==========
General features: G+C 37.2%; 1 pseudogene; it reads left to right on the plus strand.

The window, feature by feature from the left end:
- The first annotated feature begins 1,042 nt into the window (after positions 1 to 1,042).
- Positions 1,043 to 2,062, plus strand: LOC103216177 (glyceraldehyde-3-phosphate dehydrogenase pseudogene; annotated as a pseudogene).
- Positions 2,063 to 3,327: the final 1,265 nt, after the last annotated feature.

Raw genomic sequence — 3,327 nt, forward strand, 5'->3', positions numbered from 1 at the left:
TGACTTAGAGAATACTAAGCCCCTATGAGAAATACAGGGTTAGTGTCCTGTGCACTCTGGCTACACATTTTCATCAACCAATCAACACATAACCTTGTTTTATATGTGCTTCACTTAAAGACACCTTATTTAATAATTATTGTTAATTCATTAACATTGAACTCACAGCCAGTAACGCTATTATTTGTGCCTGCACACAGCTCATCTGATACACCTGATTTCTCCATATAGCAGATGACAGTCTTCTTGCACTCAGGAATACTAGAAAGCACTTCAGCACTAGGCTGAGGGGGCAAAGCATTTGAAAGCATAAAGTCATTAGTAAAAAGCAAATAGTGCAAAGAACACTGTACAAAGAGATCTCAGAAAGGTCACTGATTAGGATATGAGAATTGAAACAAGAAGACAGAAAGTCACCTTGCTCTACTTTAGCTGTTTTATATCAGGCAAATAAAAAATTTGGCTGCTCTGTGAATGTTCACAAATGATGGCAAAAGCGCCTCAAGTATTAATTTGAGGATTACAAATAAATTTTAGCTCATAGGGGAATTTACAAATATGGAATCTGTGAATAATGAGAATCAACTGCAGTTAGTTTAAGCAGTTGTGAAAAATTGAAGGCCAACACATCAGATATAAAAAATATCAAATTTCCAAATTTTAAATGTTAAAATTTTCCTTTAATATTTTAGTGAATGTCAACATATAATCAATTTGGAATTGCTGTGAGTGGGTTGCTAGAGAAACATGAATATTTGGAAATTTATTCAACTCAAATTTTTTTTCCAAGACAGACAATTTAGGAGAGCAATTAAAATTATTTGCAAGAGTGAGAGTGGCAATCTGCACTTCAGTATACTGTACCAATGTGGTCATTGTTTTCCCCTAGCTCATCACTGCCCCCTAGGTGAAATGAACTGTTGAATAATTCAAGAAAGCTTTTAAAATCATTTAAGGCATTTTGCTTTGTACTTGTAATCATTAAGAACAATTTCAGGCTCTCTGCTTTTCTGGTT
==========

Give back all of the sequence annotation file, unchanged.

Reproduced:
General features: G+C 37.2%; 1 pseudogene; it reads left to right on the plus strand.

The window, feature by feature from the left end:
- The first annotated feature begins 1,042 nt into the window (after positions 1 to 1,042).
- Positions 1,043 to 2,062, plus strand: LOC103216177 (glyceraldehyde-3-phosphate dehydrogenase pseudogene; annotated as a pseudogene).
- Positions 2,063 to 3,327: the final 1,265 nt, after the last annotated feature.

Raw genomic sequence — 3,327 nt, forward strand, 5'->3', positions numbered from 1 at the left:
TGACTTAGAGAATACTAAGCCCCTATGAGAAATACAGGGTTAGTGTCCTGTGCACTCTGGCTACACATTTTCATCAACCAATCAACACATAACCTTGTTTTATATGTGCTTCACTTAAAGACACCTTATTTAATAATTATTGTTAATTCATTAACATTGAACTCACAGCCAGTAACGCTATTATTTGTGCCTGCACACAGCTCATCTGATACACCTGATTTCTCCATATAGCAGATGACAGTCTTCTTGCACTCAGGAATACTAGAAAGCACTTCAGCACTAGGCTGAGGGGGCAAAGCATTTGAAAGCATAAAGTCATTAGTAAAAAGCAAATAGTGCAAAGAACACTGTACAAAGAGATCTCAGAAAGGTCACTGATTAGGATATGAGAATTGAAACAAGAAGACAGAAAGTCACCTTGCTCTACTTTAGCTGTTTTATATCAGGCAAATAAAAAATTTGGCTGCTCTGTGAATGTTCACAAATGATGGCAAAAGCGCCTCAAGTATTAATTTGAGGATTACAAATAAATTTTAGCTCATAGGGGAATTTACAAATATGGAATCTGTGAATAATGAGAATCAACTGCAGTTAGTTTAAGCAGTTGTGAAAAATTGAAGGCCAACACATCAGATATAAAAAATATCAAATTTCCAAATTTTAAATGTTAAAATTTTCCTTTAATATTTTAGTGAATGTCAACATATAATCAATTTGGAATTGCTGTGAGTGGGTTGCTAGAGAAACATGAATATTTGGAAATTTATTCAACTCAAATTTTTTTTCCAAGACAGACAATTTAGGAGAGCAATTAAAATTATTTGCAAGAGTGAGAGTGGCAATCTGCACTTCAGTATACTGTACCAATGTGGTCATTGTTTTCCCCTAGCTCATCACTGCCCCCTAGGTGAAATGAACTGTTGAATAATTCAAGAAAGCTTTTAAAATCATTTAAGGCATTTTGCTTTGTACTTGTAATCATTAAGAACAATTTCAGGCTCTCTGCTTTTCTGGTT